The Braccio Nuovo Gallery, located inside the Vatican Museums, will reopen to the public after a $2.4 million makeover, having been closed for seven years. The gallery is filled with stunning marble busts and statues dating back to the height of the Roman Empire.
One of the jewels in the Vatican Museums will reopen to the public after a $2.4 million makeover to make it earthquake resistant.
The Braccio Nuovo Gallery, located inside the vast museums complex, is filled with stunning marble busts and statues dating back to the height of the Roman Empire.
Built between 1816 and 1822, the gallery has been closed for seven years but will officially reopen Thursday (December 22).
Using the latest technology, the museums’ top experts have restored the gallery, adding special measures designed to protect its precious stuccos and marble treasures from earthquakes in a country that has been hit hard by three devastating quakes about 100 miles north of Rome this year.
“We have made the structure secure,” said Micol Forti, curator of the museums’ 19th-and 20th-century art.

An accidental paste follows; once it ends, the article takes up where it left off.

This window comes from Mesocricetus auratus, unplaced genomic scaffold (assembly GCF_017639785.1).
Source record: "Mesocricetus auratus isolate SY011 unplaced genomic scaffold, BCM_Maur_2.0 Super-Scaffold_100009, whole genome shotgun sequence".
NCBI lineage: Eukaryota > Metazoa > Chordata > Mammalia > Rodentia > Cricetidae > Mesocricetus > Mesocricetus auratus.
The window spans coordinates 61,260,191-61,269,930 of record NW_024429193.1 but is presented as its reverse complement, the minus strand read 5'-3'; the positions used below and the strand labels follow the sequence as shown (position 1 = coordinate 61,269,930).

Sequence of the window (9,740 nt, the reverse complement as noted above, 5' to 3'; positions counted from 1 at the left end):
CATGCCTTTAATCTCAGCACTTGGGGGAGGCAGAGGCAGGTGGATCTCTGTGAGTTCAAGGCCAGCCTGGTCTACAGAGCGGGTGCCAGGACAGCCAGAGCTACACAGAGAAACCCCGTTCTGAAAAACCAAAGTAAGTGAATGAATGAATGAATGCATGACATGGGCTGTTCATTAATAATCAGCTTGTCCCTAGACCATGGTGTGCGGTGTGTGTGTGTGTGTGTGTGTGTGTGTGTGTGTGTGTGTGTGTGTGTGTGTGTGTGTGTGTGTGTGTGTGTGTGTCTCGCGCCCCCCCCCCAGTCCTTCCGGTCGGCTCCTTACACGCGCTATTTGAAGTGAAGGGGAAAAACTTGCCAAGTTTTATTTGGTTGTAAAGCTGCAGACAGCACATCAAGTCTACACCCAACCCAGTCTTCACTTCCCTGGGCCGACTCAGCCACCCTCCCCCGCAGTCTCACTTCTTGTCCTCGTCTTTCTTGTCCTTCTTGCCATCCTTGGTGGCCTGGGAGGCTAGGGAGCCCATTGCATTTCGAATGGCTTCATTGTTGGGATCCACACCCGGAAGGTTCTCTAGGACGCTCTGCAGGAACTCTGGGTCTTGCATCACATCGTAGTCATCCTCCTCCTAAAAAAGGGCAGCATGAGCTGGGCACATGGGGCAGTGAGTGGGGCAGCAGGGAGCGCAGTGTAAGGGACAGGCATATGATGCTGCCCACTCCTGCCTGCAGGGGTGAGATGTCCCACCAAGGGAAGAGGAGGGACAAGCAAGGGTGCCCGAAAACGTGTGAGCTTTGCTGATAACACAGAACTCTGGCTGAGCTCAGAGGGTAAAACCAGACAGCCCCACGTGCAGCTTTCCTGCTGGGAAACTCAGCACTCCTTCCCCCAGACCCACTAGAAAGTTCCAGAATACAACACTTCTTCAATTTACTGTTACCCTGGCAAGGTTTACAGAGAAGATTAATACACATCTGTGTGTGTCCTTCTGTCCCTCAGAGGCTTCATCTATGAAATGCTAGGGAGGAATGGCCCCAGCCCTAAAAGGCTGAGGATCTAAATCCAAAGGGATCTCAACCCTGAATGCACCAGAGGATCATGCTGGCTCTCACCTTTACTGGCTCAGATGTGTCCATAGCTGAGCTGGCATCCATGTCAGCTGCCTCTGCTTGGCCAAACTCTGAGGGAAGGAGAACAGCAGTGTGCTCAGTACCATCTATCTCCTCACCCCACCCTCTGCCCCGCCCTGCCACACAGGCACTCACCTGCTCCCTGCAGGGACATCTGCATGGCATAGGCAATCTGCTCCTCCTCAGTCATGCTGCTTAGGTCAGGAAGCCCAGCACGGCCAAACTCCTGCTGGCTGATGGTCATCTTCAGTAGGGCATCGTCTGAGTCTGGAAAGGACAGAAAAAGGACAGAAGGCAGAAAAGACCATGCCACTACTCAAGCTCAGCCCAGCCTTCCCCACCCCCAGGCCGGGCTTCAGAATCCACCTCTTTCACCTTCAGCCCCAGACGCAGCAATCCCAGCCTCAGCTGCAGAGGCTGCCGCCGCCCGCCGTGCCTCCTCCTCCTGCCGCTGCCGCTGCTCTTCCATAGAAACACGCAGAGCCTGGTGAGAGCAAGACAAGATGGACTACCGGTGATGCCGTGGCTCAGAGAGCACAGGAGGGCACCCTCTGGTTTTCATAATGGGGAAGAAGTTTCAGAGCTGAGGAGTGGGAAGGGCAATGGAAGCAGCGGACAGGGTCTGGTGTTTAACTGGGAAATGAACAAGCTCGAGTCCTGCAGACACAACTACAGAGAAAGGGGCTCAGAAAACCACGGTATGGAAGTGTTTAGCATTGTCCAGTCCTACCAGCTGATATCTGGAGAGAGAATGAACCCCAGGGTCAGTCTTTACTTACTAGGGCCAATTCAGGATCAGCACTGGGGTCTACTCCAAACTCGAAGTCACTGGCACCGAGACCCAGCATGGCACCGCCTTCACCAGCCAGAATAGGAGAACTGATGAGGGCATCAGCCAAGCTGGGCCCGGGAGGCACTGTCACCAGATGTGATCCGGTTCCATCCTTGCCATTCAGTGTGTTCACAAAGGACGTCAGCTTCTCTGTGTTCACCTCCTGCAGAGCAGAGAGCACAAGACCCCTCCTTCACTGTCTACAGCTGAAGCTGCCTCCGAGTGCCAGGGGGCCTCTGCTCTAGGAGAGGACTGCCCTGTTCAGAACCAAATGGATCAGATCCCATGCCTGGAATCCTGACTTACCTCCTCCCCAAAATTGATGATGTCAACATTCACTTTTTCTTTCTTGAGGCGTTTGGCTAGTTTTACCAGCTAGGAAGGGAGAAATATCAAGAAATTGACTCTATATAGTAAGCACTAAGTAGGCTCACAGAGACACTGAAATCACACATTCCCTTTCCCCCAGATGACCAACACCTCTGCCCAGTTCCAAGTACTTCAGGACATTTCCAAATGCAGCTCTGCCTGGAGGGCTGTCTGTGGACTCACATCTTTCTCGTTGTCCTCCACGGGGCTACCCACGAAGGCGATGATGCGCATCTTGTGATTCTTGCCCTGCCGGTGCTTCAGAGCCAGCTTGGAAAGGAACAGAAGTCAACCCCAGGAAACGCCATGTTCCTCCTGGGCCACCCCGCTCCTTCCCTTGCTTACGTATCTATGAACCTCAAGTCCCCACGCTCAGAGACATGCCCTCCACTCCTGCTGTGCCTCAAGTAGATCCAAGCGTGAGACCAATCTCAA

“This was a very fragile structure because this gallery was built in a short period of about five years when the Vatican was especially poor after the Napoleon period,” she said.
The art pieces were brought together for display at the museums by the famous sculptor Antonio Canova during the pontificate of Pope Pius VII.
The restoration, which was funded by American and European museum patrons, involved 80 professionals, including architects, decorators, art restorers and engineers as well as scientists from the museums’ research laboratory.
It was a massive undertaking and one that not only involved collaboration across different art specialties but private firms as well.
“We are very proud of this,” Forti said. “We have worked very hard. We are very happy with the collaboration of our institutions and are very happy with the results.”
About 140 sculptures will go on display, including portraits of gods, sculptures of Roman emperors and their wives, friezes and sarcophagi inside the 230-foot-long gallery.
Ancient black and white mosaics were restored in the floors and more than 1,000 rosettes and pieces of stucco were removed and later reattached with five lynchpins apiece to make them more secure in case of a quake.
“Every rosette, every piece of stucco has been removed, cleaned and reattached. We have used a new system where every rosette now has five hooks attached to it,” Forti said. “Every bust you can see has been reattached at the base.”
The gallery features two gilded bronze peacocks, which may have come from the Roman Emperor Hadrian’s Mausoleum; the statue of Nile; and a Roman copy of a first-century Hellenistic statue originally found in the Temple of Isis, near the Pantheon.